24. Heller R (2016) Transits of extrasolar moons around luminous giant planets. A&A 588:A34. doi:10.1051/0004-6361/201527496, 1603.00174
  25. Heller R, Albrecht S (2014) How to determine an exomoon’s sense of orbital motion. ApJ 796:L1. doi:10.1088/2041-8205/796/1/L1, 1409.7245
  26. Heller R, Marleau GD, Pudritz RE (2015) The formation of the Galilean moons and Titan in the Grand Tack scenario. A&A 579:L4. doi:10.1051/0004-6361/201526348, 1506.01024
  27. Heller R, Hippke M, Jackson B (2016a) Modeling the orbital sampling effect of extrasolar moons. ApJ 820:88. doi:10.3847/0004-637X/820/2/88, 1603.07112
  28. Heller R, Hippke M, Placek B, Angerhausen D, Agol E (2016b) Predictable patterns in planetary transit timing variations and transit duration variations due to exomoons. A&A 591:A67. doi:10.1051/0004-6361/201628573, 1604.05094
  29. Hippke M (2015) On the detection of exomoons: a search in Kepler data for the orbital sampling effect and the scatter peak. ApJ 806:51. doi:10.1088/0004-637X/806/1/51, 1502.05033
  30. Jacobson SA, Morbidelli A (2014) Lunar and terrestrial planet formation in the grand tack scenario. Philos Trans R Soc Lond Ser A 372:0174. doi:10.1098/rsta.2013.0174, 1406.2697
  31. Kenworthy MA, Mamajek EE (2015) Modeling giant extrasolar ring systems in eclipse and the case of J1407b: sculpting by exomoons? ApJ 800:126. doi:10.1088/0004-637X/800/2/126, 1501.05652
  32. Kipping DM (2009a) Transit timing effects due to an exomoon. MNRAS 392:181–189. doi:10.1111/j.1365-2966.2008.13999.x, 0810.2243
  33. Kipping DM (2009b) Transit timing effects due to an exomoon – II. MNRAS 396:1797–1804. doi:10.1111/j.1365-2966.2009.14869.x, 0904.2565
  34. Kipping DM (2011) LUNA: an algorithm for generating dynamic planet-moon transits. MNRAS 416:689–709. doi:10.1111/j.1365-2966.2011.19086.x, 1105.3499
  35. Kipping DM, Fossey SJ, Campanella G (2009) On the detectability of habitable exomoons with Kepler-class photometry. MNRAS 400:398–405. doi:10.1111/j.1365-2966.2009.15472.x, 0907.3909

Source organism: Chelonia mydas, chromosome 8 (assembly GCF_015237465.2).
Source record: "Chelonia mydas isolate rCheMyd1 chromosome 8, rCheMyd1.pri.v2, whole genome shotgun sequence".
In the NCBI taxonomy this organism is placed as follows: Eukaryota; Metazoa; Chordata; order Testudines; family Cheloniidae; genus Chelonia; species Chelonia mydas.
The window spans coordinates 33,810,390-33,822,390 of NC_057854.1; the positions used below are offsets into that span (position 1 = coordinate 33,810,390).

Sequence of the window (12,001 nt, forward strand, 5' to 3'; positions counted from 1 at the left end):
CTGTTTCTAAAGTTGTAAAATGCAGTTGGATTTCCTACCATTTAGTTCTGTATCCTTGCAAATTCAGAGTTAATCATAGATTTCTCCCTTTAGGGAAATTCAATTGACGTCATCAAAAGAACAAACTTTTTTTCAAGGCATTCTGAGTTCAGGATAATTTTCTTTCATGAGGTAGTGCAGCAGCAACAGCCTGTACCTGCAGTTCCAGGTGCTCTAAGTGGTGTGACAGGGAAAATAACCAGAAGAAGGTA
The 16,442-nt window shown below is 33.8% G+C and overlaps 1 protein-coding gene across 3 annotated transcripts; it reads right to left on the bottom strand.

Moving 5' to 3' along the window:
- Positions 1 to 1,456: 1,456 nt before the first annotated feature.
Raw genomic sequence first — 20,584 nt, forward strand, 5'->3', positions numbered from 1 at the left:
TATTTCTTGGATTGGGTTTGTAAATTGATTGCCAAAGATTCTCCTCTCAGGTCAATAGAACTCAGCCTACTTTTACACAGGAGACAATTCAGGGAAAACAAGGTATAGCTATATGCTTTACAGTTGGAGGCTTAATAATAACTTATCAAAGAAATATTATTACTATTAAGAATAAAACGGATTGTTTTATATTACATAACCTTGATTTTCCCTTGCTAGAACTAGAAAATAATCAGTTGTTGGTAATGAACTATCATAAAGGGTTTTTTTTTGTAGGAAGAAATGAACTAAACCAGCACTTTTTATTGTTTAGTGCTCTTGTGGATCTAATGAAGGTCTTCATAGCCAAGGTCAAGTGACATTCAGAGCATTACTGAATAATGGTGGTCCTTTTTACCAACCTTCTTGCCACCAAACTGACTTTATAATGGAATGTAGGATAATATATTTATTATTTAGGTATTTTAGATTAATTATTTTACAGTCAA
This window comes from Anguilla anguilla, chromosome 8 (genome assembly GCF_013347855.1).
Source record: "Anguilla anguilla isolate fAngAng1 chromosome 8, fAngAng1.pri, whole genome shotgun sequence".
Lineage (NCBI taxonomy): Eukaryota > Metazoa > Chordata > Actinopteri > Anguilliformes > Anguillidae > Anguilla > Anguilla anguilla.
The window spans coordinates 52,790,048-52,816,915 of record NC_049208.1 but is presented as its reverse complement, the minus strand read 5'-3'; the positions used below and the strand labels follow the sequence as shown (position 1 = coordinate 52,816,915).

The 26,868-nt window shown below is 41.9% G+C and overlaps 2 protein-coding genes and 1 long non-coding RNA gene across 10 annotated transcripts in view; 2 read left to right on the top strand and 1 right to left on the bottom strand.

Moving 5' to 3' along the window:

36. Kipping DM, Bakos GÁ, Buchhave L, Nesvorný D, Schmitt A (2012) The hunt for exomoons with Kepler (HEK). I. Description of a new observational project. ApJ 750:115. doi:10.1088/0004-637X/750/2/115, 1201.0752
  37. Kipping DM, Schmitt AR, Huang X et al (2015) The hunt for exomoons with Kepler (HEK): V. A survey of 41 planetary candidates for exomoons. ApJ 813:14. doi:10.1088/0004-637X/813/1/14, 1503.05555
  38. Levison HF, Dones L, Chapman CR et al (2001) Could the lunar “Late Heavy Bombardment” have been triggered by the formation of Uranus and Neptune? Icarus 151:286–306. doi:10.1006/icar.2001.6608 ADSCrossRefGoogle Scholar
  39. Lewis KM, Sackett PD, Mardling RA (2008) Possibility of detecting Moons of pulsar planets through time-of-arrival analysis. ApJ 685:L153–L156. doi:10.1086/592743, 0805.4263
  40. Lewis KM, Ochiai H, Nagasawa M, Ida S (2015) Extrasolar binary planets II: detectability by transit observations. ApJ 805:27. doi:10.1088/0004-637X/805/1/27, 1504.06365
  41. Liebig C, Wambsganss J (2010) Detectability of extrasolar moons as gravitational microlenses. Astron Astrophys 520:A68, 13 ppADSCrossRefMATHGoogle Scholar
  42. Maciejewski G, Dimitrov D, Neuhäuser R et al (2010) Transit timing variation in exoplanet WASP-3b. MNRAS 407:2625–2631. doi:10.1111/j.1365-2966.2010.17099.x, 1006.1348
  43. Mamajek EE, Quillen AC, Pecaut MJ et al (2012) Planetary construction zones in occultation: discovery of an extrasolar ring system transiting a young sun-like star and future prospects for detecting eclipses by circumsecondary and circumplanetary disks. AJ 143:72. doi:10.1088/0004-6256/143/3/72, 1108.4070
  44. Marois C, Macintosh B, Barman T et al (2008) Direct imaging of multiple planets orbiting the star HR 8799. Science 322:1348. doi:10.1126/science.1166585, 0811.2606
  45. Montalto M, Gregorio J, Boué G et al (2012) A new analysis of the WASP-3 system: no evidence for an additional companion. Mon Not R Astron Soc 427(4):2757–2771. doi:10.1111/j.1365-2966.2012.21926.x,,
  46. Morbidelli A, Tsiganis K, Batygin K, Crida A, Gomes R (2012) Explaining why the uranian satellites have equatorial prograde orbits despite the large planetary obliquity. Icarus 219:737–740. doi:10.1016/j.icarus.2012.03.025, 1208.4685
  47. Moskovitz NA, Gaidos E, Williams DM (2009) The effect of lunarlike satellites on the orbital infrared light curves of Earth-analog planets. Astrobiology 9:269–277. doi:10.1089/ast.2007.0209, 0810.2069
  48. Noyola JP, Satyal S, Musielak ZE (2014) Detection of exomoons through observation of radio emissions. ApJ 791:25. doi:10.1088/0004-637X/791/1/25, 1308.4184
  49. Noyola JP, Satyal S, Musielak ZE (2016) On the radio detection of multiple-exomoon systems due to plasma torus sharing. ApJ 821:97. doi:10.3847/0004-637X/821/2/97, 1603.01862